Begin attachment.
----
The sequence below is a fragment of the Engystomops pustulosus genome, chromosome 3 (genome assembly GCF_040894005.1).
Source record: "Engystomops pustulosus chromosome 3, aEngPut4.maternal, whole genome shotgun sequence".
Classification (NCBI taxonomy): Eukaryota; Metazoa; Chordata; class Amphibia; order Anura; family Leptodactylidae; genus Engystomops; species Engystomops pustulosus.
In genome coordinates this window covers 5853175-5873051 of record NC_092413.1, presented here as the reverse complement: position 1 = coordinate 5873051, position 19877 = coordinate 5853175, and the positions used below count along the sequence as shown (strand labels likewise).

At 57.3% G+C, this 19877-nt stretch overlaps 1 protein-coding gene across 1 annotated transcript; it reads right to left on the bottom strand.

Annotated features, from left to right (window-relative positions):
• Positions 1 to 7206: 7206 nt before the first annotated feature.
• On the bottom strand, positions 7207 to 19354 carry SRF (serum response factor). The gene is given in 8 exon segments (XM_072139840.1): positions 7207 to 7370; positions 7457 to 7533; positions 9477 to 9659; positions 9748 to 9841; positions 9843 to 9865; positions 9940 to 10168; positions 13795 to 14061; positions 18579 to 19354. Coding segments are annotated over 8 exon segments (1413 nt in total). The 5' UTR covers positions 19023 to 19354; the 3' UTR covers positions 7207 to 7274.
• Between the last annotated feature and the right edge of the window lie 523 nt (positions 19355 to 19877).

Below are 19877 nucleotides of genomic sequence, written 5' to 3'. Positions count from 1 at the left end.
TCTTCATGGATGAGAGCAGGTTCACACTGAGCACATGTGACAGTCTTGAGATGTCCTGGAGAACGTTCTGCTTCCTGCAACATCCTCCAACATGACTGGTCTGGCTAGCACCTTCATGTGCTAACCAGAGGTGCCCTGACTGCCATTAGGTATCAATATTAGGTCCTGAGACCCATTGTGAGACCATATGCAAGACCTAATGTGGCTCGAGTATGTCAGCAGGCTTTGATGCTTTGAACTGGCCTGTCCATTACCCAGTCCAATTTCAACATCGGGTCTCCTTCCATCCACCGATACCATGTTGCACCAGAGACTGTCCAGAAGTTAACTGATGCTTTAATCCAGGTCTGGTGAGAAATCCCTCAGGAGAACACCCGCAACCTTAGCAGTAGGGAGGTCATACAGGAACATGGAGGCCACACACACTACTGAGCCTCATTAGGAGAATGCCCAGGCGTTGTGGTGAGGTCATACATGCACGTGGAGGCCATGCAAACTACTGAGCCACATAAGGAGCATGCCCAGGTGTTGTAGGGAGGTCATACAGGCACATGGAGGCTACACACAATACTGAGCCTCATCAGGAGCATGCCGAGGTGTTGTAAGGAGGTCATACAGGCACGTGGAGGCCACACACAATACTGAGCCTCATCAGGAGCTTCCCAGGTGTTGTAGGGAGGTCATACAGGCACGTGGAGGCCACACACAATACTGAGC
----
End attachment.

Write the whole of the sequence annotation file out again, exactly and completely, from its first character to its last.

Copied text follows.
The sequence below is a fragment of the Engystomops pustulosus genome, chromosome 3 (genome assembly GCF_040894005.1).
Source record: "Engystomops pustulosus chromosome 3, aEngPut4.maternal, whole genome shotgun sequence".
Classification (NCBI taxonomy): Eukaryota; Metazoa; Chordata; class Amphibia; order Anura; family Leptodactylidae; genus Engystomops; species Engystomops pustulosus.
In genome coordinates this window covers 5853175-5873051 of record NC_092413.1, presented here as the reverse complement: position 1 = coordinate 5873051, position 19877 = coordinate 5853175, and the positions used below count along the sequence as shown (strand labels likewise).

At 57.3% G+C, this 19877-nt stretch overlaps 1 protein-coding gene across 1 annotated transcript; it reads right to left on the bottom strand.

Annotated features, from left to right (window-relative positions):
• Positions 1 to 7206: 7206 nt before the first annotated feature.
• On the bottom strand, positions 7207 to 19354 carry SRF (serum response factor). The gene is given in 8 exon segments (XM_072139840.1): positions 7207 to 7370; positions 7457 to 7533; positions 9477 to 9659; positions 9748 to 9841; positions 9843 to 9865; positions 9940 to 10168; positions 13795 to 14061; positions 18579 to 19354. Coding segments are annotated over 8 exon segments (1413 nt in total). The 5' UTR covers positions 19023 to 19354; the 3' UTR covers positions 7207 to 7274.
• Between the last annotated feature and the right edge of the window lie 523 nt (positions 19355 to 19877).

Below are 19877 nucleotides of genomic sequence, written 5' to 3'. Positions count from 1 at the left end.
TCTTCATGGATGAGAGCAGGTTCACACTGAGCACATGTGACAGTCTTGAGATGTCCTGGAGAACGTTCTGCTTCCTGCAACATCCTCCAACATGACTGGTCTGGCTAGCACCTTCATGTGCTAACCAGAGGTGCCCTGACTGCCATTAGGTATCAATATTAGGTCCTGAGACCCATTGTGAGACCATATGCAAGACCTAATGTGGCTCGAGTATGTCAGCAGGCTTTGATGCTTTGAACTGGCCTGTCCATTACCCAGTCCAATTTCAACATCGGGTCTCCTTCCATCCACCGATACCATGTTGCACCAGAGACTGTCCAGAAGTTAACTGATGCTTTAATCCAGGTCTGGTGAGAAATCCCTCAGGAGAACACCCGCAACCTTAGCAGTAGGGAGGTCATACAGGAACATGGAGGCCACACACACTACTGAGCCTCATTAGGAGAATGCCCAGGCGTTGTGGTGAGGTCATACATGCACGTGGAGGCCATGCAAACTACTGAGCCACATAAGGAGCATGCCCAGGTGTTGTAGGGAGGTCATACAGGCACATGGAGGCTACACACAATACTGAGCCTCATCAGGAGCATGCCGAGGTGTTGTAAGGAGGTCATACAGGCACGTGGAGGCCACACACAATACTGAGCCTCATCAGGAGCTTCCCAGGTGTTGTAGGGAGGTCATACAGGCACGTGGAGGCCACACACAATACTGAGC